Standard and Poor’s 500 ^GSPC
Standard & Poor’s Corp. traces its roots back to 1868. Henry Varnum Poor and his son, Henry William Poor, began the publication of Poor’s Manual of the Railroads of the United States. The publication gave readers crucial financial data about the backbone of the U.S. economy, the U.S. railroad industry. Poor’s Manual of Railroads of the United States gave an in-depth analysis of financial ratios and calculations such as earnings to cost as well as monitoring profits and losses and construction costs per mile of railroad track. In 1941, H.V. and H.W. Poor Co. merged with Standard Statistic Bureau to create the company Standard & Poor’s Corp.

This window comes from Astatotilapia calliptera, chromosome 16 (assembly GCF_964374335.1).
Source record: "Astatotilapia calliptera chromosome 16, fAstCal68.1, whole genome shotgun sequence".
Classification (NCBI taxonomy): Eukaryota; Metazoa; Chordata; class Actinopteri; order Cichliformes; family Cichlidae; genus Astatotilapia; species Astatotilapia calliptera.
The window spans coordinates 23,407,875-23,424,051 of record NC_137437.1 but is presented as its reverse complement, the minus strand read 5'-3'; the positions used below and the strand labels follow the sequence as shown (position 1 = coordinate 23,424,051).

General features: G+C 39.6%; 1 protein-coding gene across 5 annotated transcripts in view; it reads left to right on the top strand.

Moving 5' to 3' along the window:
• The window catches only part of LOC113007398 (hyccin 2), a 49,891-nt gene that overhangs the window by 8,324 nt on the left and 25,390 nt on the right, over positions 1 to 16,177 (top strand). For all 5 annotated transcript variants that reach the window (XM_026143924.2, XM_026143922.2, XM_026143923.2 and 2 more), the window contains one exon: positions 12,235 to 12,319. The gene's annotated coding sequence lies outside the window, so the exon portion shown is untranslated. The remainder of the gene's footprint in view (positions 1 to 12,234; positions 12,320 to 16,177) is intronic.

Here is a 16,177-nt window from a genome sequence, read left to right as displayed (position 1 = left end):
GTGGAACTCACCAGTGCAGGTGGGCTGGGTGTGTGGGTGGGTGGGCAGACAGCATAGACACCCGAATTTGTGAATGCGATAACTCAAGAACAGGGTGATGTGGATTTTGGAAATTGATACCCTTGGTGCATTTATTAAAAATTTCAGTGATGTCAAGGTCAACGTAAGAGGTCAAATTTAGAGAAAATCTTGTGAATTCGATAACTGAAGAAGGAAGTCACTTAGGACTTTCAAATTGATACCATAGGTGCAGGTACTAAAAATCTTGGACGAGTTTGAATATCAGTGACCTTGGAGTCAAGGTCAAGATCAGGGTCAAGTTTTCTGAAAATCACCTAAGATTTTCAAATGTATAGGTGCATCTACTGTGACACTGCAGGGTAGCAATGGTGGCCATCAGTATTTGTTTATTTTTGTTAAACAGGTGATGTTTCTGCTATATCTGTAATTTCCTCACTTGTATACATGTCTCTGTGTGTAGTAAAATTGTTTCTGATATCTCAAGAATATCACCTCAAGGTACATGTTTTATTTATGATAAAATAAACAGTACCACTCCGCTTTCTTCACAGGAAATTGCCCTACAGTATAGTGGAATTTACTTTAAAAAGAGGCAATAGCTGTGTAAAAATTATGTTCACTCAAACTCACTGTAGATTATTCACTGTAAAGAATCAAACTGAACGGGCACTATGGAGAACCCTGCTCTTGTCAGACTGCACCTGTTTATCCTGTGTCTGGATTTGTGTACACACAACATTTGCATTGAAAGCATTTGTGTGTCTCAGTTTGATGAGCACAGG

The S&P 500 originally started with 90 companies in 1926. In 1957, the S&P 500 was published. Unlike the Dow Jones Industrial Average (DJIA), the average is not price-weighted but value-weighted. To calculate the value-weighted price of the index, the market capitalization values of all 500 companies are totaled and then divided by a divisor. The divisor helps maintain the stability of the S&P 500 by being adjusted to account for companies that are entering and leaving the index or stock splits. Similar to the DJIA, the companies added and subtracted from the S&P 500 index are handpicked by Standard & Poor’s.